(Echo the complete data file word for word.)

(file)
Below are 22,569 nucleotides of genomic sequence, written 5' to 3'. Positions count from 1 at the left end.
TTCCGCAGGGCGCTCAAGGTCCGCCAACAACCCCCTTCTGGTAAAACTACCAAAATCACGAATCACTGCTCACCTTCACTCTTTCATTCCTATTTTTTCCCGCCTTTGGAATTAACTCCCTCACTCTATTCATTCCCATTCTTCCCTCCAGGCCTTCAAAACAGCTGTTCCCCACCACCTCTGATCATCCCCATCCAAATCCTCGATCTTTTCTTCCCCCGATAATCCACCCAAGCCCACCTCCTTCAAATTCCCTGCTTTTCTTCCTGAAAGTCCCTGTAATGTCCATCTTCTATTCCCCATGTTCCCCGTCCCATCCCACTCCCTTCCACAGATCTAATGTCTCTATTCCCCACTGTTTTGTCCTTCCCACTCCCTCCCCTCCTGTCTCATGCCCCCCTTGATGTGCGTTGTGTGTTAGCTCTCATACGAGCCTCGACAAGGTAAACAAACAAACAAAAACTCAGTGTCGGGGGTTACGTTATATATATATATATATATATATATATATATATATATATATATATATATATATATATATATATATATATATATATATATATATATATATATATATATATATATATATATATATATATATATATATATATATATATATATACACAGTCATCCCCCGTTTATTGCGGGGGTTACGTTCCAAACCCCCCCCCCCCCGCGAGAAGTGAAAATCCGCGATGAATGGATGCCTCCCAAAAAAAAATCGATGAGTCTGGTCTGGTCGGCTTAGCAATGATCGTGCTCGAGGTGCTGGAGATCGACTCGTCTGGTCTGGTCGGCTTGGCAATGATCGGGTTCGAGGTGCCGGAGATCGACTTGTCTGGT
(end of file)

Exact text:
Below are 22,569 nucleotides of genomic sequence, written 5' to 3'. Positions count from 1 at the left end.
TTCCGCAGGGCGCTCAAGGTCCGCCAACAACCCCCTTCTGGTAAAACTACCAAAATCACGAATCACTGCTCACCTTCACTCTTTCATTCCTATTTTTTCCCGCCTTTGGAATTAACTCCCTCACTCTATTCATTCCCATTCTTCCCTCCAGGCCTTCAAAACAGCTGTTCCCCACCACCTCTGATCATCCCCATCCAAATCCTCGATCTTTTCTTCCCCCGATAATCCACCCAAGCCCACCTCCTTCAAATTCCCTGCTTTTCTTCCTGAAAGTCCCTGTAATGTCCATCTTCTATTCCCCATGTTCCCCGTCCCATCCCACTCCCTTCCACAGATCTAATGTCTCTATTCCCCACTGTTTTGTCCTTCCCACTCCCTCCCCTCCTGTCTCATGCCCCCCTTGATGTGCGTTGTGTGTTAGCTCTCATACGAGCCTCGACAAGGTAAACAAACAAACAAAAACTCAGTGTCGGGGGTTACGTTATATATATATATATATATATATATATATATATATATATATATATATATATATATATATATATATATATATATATATATATATATATATATATATATATATATATATATATATATATATATATATATATATATATATATACACAGTCATCCCCCGTTTATTGCGGGGGTTACGTTCCAAACCCCCCCCCCCCCGCGAGAAGTGAAAATCCGCGATGAATGGATGCCTCCCAAAAAAAAATCGATGAGTCTGGTCTGGTCGGCTTAGCAATGATCGTGCTCGAGGTGCTGGAGATCGACTCGTCTGGTCTGGTCGGCTTGGCAATGATCGGGTTCGAGGTGCCGGAGATCGACTTGTCTGGT